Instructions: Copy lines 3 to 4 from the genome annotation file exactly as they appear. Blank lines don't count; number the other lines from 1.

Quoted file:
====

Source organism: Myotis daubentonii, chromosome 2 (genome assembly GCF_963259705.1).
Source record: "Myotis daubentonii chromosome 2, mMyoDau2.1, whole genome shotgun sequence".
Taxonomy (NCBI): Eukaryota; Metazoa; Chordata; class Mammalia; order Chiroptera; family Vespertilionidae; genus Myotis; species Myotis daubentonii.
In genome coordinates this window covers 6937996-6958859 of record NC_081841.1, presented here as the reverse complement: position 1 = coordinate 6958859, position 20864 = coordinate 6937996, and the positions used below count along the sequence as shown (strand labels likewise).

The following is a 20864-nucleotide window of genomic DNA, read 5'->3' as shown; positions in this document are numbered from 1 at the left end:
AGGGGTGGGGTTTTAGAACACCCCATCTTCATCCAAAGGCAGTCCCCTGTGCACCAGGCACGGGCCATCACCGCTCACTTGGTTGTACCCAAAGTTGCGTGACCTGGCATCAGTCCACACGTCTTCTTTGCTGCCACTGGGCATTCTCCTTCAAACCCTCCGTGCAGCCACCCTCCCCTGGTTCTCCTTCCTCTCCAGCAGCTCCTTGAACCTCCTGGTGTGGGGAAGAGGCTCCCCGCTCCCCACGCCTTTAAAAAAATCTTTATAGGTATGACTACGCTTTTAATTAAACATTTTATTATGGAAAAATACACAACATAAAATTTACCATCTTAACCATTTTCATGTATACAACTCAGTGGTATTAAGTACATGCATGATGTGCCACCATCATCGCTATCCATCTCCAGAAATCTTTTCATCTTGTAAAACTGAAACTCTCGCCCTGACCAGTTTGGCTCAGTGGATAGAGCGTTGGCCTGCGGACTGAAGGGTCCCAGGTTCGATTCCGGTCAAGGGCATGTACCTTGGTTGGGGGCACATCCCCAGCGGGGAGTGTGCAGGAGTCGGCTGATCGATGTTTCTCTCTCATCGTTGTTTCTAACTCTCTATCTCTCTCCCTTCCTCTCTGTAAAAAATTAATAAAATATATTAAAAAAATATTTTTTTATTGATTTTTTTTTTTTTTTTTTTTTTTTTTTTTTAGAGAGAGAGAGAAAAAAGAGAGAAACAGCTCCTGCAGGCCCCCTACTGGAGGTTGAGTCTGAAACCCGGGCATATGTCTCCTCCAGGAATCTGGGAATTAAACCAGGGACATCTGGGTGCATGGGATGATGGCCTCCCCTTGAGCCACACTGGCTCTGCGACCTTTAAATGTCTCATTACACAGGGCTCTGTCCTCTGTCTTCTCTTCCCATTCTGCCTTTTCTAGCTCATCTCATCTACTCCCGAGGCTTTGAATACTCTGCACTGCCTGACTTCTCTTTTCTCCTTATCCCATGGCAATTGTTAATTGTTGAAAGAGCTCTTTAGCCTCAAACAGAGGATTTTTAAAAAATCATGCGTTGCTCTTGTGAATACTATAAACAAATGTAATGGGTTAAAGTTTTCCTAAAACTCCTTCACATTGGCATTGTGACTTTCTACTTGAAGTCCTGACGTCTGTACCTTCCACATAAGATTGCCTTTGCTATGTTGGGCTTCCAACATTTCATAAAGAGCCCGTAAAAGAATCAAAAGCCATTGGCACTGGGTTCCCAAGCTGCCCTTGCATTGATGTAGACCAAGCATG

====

Taxonomy (NCBI): Eukaryota; Metazoa; Chordata; class Mammalia; order Chiroptera; family Vespertilionidae; genus Myotis; species Myotis daubentonii.
In genome coordinates this window covers 6937996-6958859 of record NC_081841.1, presented here as the reverse complement: position 1 = coordinate 6958859, position 20864 = coordinate 6937996, and the positions used below count along the sequence as shown (strand labels likewise).